RESERVE BASE OF BITUMINOUS COAL AND ANTHRACITE FOR UNDERGROUND MINING IN THE EASTERN UNITED STATES

The coal reserve base is defined for coalbeds having sufficient thickness for underground mining within a depth range compatible with economic recovery. The reserve data are compiled by the Federal Bureau of Mines by updating and reevaluating previous estimates of the U.S. Geological Survey, State geological surveys, and others. Through the application of computer techniques, the tonnages are compiled by State, county, coalbed, and rank. Coal reserves base is allotted to sulfur categories by a statistical apportionment of data from available Bureau of Mines reports and records. The coal reserve base in those States east of the Mississippi River, minable by underground methods, is estimated to be 169 billion tons in coalbeds greater than 28 inches in thickness to a maximum depth of 1,000 feet. Excluding those coals in reliability categories other than measured and indicated, the underground reserve base includes 162 billion tons of bituminous coal and 7 billion tons of anthracite. Of the total, 27 billion tons contains 1.0 percent or less sulfur. Most of this low-sulfur coal is in the southern Appalachian area. Approximately 16 percent of the underground reserve base is without available analyses. A glossary of terms applicable to a classification system for coal resources and reserves is included to provide a common yardstick for determining coal resources and reserves. (ERA citation 03:030154)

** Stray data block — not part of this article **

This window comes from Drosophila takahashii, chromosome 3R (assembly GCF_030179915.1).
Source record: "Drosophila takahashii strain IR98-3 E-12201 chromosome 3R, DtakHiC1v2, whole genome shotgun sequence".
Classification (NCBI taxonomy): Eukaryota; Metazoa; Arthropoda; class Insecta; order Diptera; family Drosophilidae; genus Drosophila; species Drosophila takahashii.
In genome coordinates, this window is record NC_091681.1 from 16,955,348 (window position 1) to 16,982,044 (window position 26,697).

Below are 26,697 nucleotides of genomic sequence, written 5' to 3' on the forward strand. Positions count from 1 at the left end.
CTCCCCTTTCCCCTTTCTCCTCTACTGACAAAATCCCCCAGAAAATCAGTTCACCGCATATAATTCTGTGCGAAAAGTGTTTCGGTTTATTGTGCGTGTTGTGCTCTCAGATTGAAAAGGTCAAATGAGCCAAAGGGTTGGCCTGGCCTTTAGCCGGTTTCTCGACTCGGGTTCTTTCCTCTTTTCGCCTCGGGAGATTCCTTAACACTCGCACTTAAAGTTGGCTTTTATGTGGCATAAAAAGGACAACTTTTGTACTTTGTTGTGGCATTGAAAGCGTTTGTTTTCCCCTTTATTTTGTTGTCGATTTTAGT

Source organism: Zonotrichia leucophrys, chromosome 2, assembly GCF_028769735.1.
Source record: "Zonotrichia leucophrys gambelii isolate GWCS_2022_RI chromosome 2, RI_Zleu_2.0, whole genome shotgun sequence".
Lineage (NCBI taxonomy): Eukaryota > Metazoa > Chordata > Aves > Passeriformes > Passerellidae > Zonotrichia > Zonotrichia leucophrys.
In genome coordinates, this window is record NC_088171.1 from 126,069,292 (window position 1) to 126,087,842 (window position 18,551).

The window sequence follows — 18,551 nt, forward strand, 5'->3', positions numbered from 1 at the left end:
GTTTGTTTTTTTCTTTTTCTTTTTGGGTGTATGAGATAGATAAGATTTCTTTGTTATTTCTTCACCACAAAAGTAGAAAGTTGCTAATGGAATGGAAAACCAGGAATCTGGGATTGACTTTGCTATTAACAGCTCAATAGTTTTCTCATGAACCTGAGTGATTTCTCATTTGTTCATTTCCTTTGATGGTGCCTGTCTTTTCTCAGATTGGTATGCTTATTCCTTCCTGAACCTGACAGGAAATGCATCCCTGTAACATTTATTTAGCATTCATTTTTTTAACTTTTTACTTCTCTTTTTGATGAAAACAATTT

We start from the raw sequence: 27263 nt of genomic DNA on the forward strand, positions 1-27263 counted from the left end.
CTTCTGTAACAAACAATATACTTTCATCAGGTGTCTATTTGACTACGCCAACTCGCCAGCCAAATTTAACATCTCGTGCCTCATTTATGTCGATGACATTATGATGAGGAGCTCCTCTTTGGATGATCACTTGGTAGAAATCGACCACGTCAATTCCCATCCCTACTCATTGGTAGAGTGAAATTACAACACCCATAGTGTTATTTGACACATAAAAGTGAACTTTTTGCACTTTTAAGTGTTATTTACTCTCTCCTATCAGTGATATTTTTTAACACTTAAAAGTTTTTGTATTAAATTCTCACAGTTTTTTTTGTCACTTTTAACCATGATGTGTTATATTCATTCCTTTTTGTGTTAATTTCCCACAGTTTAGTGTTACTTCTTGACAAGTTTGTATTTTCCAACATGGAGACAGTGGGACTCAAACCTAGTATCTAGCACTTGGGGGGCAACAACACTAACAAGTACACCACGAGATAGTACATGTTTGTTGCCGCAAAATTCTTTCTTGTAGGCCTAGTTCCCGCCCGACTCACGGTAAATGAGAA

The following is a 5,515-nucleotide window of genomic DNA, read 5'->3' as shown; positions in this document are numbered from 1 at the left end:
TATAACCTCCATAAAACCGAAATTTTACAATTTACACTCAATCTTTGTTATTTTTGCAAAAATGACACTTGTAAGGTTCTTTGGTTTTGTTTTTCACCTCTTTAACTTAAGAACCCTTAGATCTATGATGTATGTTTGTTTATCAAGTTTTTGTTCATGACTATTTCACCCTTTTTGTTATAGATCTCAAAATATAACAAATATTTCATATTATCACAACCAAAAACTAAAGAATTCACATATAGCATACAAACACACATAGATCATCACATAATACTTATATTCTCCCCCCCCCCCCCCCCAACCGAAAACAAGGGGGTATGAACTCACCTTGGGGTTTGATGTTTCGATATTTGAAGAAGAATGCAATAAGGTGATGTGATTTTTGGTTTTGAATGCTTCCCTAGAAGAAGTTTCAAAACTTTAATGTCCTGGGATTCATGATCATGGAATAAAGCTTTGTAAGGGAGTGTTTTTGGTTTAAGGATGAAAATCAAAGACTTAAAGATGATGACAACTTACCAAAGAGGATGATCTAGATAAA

• Corporate Authors:

    Bureau of Mines

    4800 Forbes Avenue
    Pittsburgh, PA  USA  15213

    Department of Energy

    1000 Independence Avenue, SW
    Washington, DC  USA  20585
  • Publication Date: 1974

Media Info

  • Pagination: 432 p.

Subject/Index Terms

Filing Info

  • Accession Number: 00181057
  • Record Type: Publication
  • Source Agency: National Technical Information Service
  • Files: TRIS
  • Created Date: Sep 14 1978 12:00AM